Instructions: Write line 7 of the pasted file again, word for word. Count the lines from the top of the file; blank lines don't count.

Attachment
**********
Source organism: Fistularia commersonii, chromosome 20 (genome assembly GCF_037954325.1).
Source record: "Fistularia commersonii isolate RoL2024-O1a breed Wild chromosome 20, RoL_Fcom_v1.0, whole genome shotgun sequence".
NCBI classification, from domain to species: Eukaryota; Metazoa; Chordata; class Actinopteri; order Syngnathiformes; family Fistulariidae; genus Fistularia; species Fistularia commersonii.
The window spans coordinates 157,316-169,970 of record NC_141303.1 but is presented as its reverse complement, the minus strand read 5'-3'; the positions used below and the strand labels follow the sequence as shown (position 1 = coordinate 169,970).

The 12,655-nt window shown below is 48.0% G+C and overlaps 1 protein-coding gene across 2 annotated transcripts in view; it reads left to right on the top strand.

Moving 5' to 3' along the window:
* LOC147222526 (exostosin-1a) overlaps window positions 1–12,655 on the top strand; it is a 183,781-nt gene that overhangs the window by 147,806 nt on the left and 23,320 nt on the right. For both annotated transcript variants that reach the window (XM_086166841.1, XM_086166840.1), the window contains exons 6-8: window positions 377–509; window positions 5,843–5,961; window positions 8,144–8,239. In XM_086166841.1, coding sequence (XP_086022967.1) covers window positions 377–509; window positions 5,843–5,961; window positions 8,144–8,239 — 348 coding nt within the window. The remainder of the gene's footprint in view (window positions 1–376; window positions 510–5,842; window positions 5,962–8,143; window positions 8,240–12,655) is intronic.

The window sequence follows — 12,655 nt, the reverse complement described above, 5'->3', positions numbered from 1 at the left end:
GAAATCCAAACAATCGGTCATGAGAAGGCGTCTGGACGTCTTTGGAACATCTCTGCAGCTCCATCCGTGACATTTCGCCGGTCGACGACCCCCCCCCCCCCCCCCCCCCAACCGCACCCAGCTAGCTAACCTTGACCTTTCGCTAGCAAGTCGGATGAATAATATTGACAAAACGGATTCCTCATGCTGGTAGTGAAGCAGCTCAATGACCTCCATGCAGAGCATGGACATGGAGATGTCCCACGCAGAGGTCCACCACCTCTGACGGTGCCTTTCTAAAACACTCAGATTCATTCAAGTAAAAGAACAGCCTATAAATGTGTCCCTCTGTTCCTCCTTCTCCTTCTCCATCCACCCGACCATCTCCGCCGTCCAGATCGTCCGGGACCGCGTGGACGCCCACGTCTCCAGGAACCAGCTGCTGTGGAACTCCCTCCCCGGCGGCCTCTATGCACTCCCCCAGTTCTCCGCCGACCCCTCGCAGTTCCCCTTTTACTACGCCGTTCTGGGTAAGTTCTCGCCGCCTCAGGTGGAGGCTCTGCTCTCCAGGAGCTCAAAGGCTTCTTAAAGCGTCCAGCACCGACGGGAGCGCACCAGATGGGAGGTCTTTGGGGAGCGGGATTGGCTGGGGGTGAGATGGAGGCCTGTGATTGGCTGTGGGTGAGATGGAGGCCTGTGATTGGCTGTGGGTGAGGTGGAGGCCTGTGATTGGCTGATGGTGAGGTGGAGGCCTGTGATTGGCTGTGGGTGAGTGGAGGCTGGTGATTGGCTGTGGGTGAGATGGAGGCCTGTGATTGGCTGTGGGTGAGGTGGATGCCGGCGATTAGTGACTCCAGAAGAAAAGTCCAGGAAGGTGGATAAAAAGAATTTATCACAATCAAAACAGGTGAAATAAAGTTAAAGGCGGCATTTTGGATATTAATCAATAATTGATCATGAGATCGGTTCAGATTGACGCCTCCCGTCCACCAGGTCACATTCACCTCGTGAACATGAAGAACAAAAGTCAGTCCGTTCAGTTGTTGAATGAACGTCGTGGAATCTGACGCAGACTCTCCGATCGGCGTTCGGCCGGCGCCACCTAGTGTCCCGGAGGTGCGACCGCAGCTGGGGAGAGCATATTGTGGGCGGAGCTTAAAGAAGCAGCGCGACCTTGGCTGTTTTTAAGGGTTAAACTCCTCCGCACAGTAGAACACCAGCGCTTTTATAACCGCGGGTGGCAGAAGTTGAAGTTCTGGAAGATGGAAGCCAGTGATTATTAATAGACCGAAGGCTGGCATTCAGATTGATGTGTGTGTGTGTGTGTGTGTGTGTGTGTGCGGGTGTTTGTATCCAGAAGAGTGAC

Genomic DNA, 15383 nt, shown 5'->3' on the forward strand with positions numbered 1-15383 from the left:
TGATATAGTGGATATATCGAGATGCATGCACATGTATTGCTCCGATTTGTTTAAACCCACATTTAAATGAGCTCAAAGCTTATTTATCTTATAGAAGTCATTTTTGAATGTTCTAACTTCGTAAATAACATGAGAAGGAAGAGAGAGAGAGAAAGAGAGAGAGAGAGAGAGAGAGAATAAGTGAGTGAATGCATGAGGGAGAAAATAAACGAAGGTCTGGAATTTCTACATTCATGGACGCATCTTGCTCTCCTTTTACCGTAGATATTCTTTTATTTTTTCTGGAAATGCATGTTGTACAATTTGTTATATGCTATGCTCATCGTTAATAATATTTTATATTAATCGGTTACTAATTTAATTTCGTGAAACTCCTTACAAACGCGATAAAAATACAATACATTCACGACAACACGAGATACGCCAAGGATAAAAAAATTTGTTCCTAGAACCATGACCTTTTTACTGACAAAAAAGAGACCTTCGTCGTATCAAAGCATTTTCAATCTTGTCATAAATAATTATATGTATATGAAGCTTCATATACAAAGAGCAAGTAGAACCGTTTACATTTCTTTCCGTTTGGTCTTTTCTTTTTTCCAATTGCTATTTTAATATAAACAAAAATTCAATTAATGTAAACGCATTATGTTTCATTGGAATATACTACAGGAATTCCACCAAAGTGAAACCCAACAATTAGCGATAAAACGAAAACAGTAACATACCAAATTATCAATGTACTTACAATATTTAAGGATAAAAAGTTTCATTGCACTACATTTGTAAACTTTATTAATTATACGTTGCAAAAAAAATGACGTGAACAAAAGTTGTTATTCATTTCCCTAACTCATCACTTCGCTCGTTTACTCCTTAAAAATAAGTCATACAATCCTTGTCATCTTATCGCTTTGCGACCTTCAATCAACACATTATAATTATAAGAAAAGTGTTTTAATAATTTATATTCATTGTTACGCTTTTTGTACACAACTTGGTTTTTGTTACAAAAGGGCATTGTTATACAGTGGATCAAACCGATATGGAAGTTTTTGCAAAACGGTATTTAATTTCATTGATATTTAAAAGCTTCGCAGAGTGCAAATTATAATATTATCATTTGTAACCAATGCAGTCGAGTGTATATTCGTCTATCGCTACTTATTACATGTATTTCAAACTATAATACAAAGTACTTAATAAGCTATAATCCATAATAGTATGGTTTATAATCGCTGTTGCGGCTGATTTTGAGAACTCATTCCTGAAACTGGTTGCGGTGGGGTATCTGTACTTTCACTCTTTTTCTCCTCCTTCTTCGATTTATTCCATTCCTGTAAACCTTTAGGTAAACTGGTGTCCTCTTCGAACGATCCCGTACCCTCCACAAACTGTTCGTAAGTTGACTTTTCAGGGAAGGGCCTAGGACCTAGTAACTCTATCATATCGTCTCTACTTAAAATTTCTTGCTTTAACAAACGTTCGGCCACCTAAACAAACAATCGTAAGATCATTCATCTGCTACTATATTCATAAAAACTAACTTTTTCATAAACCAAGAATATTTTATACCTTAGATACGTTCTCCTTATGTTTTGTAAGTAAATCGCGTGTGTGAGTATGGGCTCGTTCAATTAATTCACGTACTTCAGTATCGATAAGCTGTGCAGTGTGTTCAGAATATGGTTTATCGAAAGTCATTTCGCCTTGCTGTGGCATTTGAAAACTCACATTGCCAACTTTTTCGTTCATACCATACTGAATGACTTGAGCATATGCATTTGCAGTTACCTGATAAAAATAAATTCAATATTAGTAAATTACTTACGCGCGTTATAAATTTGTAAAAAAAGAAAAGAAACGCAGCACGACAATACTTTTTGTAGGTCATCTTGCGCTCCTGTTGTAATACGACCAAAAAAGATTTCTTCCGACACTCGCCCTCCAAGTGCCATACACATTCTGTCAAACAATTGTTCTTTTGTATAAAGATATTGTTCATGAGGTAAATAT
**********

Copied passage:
* LOC147222526 (exostosin-1a) overlaps window positions 1–12,655 on the top strand; it is a 183,781-nt gene that overhangs the window by 147,806 nt on the left and 23,320 nt on the right. For both annotated transcript variants that reach the window (XM_086166841.1, XM_086166840.1), the window contains exons 6-8: window positions 377–509; window positions 5,843–5,961; window positions 8,144–8,239. In XM_086166841.1, coding sequence (XP_086022967.1) covers window positions 377–509; window positions 5,843–5,961; window positions 8,144–8,239 — 348 coding nt within the window. The remainder of the gene's footprint in view (window positions 1–376; window positions 510–5,842; window positions 5,962–8,143; window positions 8,240–12,655) is intronic.